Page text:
with little information provided to estimate market value. The problems become worse if there are dozens of cross holdings, rather than just a handful. Not surprisingly, most analysts completely ignore cross holdings in computing enterprise value and the remaining net out the book value of the holdings. For companies that derive a large proportion of their value from cross holdings, this will lead to an upwardly biased estimate of enterprise value. When a company has a controlling or a majority stake in another company, a different kind of problem is created when computing enterprise value. The market value of equity in the parent company reflects only the majority stake in the subsidiary but the debt and cash in the computation are usually obtained from consolidated balance sheets, which reflect 100% of the subsidiary. To counter this inconsistency, analysts add the minority interest (which is the accountant's estimate of the equity in the non-owned portion of the subsidiary) to arrive at enterprise value, but the minority interest is a book value measure. Double counting of operating assets: One of the real dangers of fair value accounting and its push to bring more invisible or intangible assets to the balance sheet is that it increases the risk that analysts will double count. Thus, even if brand name and customer lists are valued and put on the balance sheet, they are very much part of the operations of the firm and should not be netted out as non-operating assets. Only assets that don't contribute (and are never expected to contribute) to operating income can be treated as non-operating assets. Mismatches and Measurement Errors Looking at the standard practices in value estimation, there are two clear inconsistency problems that you see crop up. One is in the mixing of market values, estimated values and book values for different items in the computation. The other and related question is that the market values can be updated constantly but the book value based numbers are as of the last financial statement. I. Market versus Book value In a typical enterprise value computation, the only number that comes from the market is the market capitalization, reflecting the market value of equity in common shares. The remaining numbers all come from accounting statements and reflect accounting estimates of value, with varying implications. With debt, as we noted, the difference between book and market value is likely to be small for healthy firms but much larger for distressed companies. With cash, the accounting estimates of value should be close, with the caveat that trapped cash may be discounted by the market to reflect expected tax liabilities. With cross holdings, the gap between book and market value can vary depending on how old the holding is (with older holdings have larger gaps) and the accounting for that holding.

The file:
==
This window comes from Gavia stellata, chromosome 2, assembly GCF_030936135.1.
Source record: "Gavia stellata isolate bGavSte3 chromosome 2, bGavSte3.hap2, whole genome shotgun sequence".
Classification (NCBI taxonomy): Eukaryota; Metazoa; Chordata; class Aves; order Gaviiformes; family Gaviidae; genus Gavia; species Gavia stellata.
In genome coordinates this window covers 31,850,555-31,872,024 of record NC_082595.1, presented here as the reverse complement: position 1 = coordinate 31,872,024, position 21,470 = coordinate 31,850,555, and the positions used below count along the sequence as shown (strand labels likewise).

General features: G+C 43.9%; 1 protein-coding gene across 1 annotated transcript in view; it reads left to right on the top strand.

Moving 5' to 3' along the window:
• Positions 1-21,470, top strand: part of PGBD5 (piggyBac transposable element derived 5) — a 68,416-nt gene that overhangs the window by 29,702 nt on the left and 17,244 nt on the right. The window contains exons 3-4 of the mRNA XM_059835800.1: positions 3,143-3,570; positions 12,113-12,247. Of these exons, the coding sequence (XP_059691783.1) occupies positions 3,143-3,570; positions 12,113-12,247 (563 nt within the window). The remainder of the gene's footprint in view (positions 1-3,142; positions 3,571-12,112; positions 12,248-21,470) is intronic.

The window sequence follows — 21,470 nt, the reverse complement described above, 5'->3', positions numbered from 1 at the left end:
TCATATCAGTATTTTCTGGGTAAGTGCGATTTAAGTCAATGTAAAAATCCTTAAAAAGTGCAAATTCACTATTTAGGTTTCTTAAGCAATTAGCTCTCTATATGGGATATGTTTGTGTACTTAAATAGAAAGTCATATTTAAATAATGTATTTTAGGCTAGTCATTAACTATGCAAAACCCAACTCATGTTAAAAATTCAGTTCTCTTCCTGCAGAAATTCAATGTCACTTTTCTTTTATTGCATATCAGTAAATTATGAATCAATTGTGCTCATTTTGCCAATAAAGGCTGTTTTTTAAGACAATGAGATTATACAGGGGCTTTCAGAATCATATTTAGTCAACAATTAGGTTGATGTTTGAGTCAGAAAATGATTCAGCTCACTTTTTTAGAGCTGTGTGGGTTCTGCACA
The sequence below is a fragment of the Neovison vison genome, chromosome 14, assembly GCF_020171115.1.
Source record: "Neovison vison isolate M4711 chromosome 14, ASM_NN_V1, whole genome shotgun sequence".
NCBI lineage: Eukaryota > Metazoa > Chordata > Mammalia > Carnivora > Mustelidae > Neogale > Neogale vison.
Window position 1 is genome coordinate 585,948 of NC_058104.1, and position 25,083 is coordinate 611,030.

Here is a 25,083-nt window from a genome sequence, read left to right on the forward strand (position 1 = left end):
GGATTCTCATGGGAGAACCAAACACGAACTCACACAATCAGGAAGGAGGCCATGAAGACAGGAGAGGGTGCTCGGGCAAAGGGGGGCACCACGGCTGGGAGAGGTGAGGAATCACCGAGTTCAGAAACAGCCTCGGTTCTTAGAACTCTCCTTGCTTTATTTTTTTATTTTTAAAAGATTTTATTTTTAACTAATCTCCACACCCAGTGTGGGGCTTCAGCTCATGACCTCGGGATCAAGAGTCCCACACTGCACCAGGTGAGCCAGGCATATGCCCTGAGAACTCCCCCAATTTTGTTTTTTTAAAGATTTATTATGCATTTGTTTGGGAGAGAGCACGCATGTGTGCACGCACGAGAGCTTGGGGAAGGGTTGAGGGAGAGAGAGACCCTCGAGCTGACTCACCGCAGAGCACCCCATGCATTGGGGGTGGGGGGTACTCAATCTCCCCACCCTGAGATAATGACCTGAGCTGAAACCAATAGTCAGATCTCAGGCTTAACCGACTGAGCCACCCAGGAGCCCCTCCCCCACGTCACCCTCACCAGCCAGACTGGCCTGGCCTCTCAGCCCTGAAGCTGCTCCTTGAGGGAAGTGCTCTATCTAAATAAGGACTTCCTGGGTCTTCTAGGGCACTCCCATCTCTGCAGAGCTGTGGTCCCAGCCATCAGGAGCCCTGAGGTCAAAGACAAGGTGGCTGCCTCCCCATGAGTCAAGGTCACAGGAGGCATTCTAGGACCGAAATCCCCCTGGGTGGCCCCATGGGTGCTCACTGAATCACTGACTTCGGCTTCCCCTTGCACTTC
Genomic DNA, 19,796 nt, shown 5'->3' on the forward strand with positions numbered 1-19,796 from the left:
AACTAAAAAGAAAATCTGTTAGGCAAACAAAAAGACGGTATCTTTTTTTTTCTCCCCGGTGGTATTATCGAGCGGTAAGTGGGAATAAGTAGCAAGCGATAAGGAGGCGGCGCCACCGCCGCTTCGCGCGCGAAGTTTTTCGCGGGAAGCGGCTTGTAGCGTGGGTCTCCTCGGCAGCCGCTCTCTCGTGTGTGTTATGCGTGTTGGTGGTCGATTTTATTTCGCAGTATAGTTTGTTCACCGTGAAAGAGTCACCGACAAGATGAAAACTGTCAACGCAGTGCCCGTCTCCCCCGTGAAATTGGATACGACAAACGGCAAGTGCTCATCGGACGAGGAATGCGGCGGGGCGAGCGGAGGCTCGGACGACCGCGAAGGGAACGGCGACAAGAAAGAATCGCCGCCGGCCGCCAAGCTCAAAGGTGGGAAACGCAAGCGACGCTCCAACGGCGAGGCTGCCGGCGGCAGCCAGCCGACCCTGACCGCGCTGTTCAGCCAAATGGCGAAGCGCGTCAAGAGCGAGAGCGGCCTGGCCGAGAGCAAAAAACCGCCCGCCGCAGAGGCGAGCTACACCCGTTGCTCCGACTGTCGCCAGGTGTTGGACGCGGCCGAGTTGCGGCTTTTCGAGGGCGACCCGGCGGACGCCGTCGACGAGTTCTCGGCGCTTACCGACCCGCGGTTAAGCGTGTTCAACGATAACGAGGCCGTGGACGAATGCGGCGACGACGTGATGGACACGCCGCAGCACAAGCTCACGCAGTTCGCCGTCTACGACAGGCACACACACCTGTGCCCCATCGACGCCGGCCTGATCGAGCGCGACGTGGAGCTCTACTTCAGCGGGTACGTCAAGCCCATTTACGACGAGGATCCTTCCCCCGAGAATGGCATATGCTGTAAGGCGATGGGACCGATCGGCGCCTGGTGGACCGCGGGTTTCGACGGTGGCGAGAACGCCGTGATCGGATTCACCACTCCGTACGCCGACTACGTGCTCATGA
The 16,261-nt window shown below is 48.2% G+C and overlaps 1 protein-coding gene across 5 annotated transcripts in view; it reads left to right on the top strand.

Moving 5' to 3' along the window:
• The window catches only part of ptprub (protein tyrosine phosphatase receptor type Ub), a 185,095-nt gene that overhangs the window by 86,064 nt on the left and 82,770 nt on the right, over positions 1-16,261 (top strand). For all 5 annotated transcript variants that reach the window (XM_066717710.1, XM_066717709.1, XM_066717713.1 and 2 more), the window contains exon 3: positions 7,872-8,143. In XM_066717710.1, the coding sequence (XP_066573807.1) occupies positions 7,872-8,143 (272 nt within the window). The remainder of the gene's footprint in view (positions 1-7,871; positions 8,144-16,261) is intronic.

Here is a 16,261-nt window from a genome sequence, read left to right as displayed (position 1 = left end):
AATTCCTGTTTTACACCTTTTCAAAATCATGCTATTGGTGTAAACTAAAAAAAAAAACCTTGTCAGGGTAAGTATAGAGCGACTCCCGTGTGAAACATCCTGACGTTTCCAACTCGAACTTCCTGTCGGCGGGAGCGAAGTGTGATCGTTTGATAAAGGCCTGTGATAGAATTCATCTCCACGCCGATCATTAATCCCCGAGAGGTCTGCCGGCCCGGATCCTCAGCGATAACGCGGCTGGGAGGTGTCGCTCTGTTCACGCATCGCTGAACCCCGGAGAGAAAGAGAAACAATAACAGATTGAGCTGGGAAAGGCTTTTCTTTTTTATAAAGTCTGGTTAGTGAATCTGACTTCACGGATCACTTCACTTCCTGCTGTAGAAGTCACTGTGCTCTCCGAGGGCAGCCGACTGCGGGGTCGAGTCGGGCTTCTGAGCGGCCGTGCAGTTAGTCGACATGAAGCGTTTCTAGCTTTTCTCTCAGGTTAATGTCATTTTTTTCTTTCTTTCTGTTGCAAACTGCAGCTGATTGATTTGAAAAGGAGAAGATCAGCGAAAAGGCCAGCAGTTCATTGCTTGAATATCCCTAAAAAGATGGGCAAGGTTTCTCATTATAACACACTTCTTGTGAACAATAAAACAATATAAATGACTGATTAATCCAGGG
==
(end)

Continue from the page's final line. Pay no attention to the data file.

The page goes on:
While getting true market values for bank debt and cross holdings may be a pipe dream, there is no reason why we cannot estimate the market values for both. For debt, this will require using the interest expenses and average maturity on the debt to compute an estimated market value of the debt (akin to pricing a coupon bond). With cross holdings (minority holdings and interests), it may require us to use sector average price to book ratios to estimate the values of the cross holdings. II. Timing Differences While you would like values to be current (since your investment decisions have to reflect current numbers), only market-based numbers can be updated on a continuous basis. The only market-based number in most enterprise value calculations is the market capitalization number (reflecting current stock prices), with the other numbers either directly coming out of accounting statements (debt, cash) or indirectly dependent on information in them (options outstanding, lease commitments). There are two questions, therefore, that you have to confront: (a) Should you try for timing consistency or current value? (b) If you go current value, what types of biases/problems will you face because of the timing mismatch? Consistency versus Current Values: If you are using the value estimates to look at how values change over time or why values have varied across companies in the past, consistency may win over updating. Thus, rather than using the current market value of equity, you may use the market value of equity as of date of the last financial statement. If you using the value estimates to make investment or transaction judgments today, the current value rule should win out. After all, if you find a company to be cheap, you get to buy it at today's price (and not the price as of the last financial statement). Biases/Errors from Time mismatches: Assuming that the need to be updated wins out, your biggest concern with using dated estimates of debt, cash and other non-operating assets is that their values may have shifted significantly since the last reporting date. Not only can companies borrow new debt or repay old debt, which can affect the cash balance, but the operating needs of the company can lead to a decline or augmentation in the cash. For young growth companies, with large investment needs and/or operating losses, the cash balance today can be much lower than it was in the last financial statement. For mature companies in cashflow-rich businesses, cash balances can be much higher than in the last financial statement. In fact, the mismatch can sometimes lead to strange results, especially for young, growth companies that have had operating/financial/legal problems in the very recent past. A drop in market capitalization combined with a cash balance from a recent financial statement that is much higher than the true cash balance can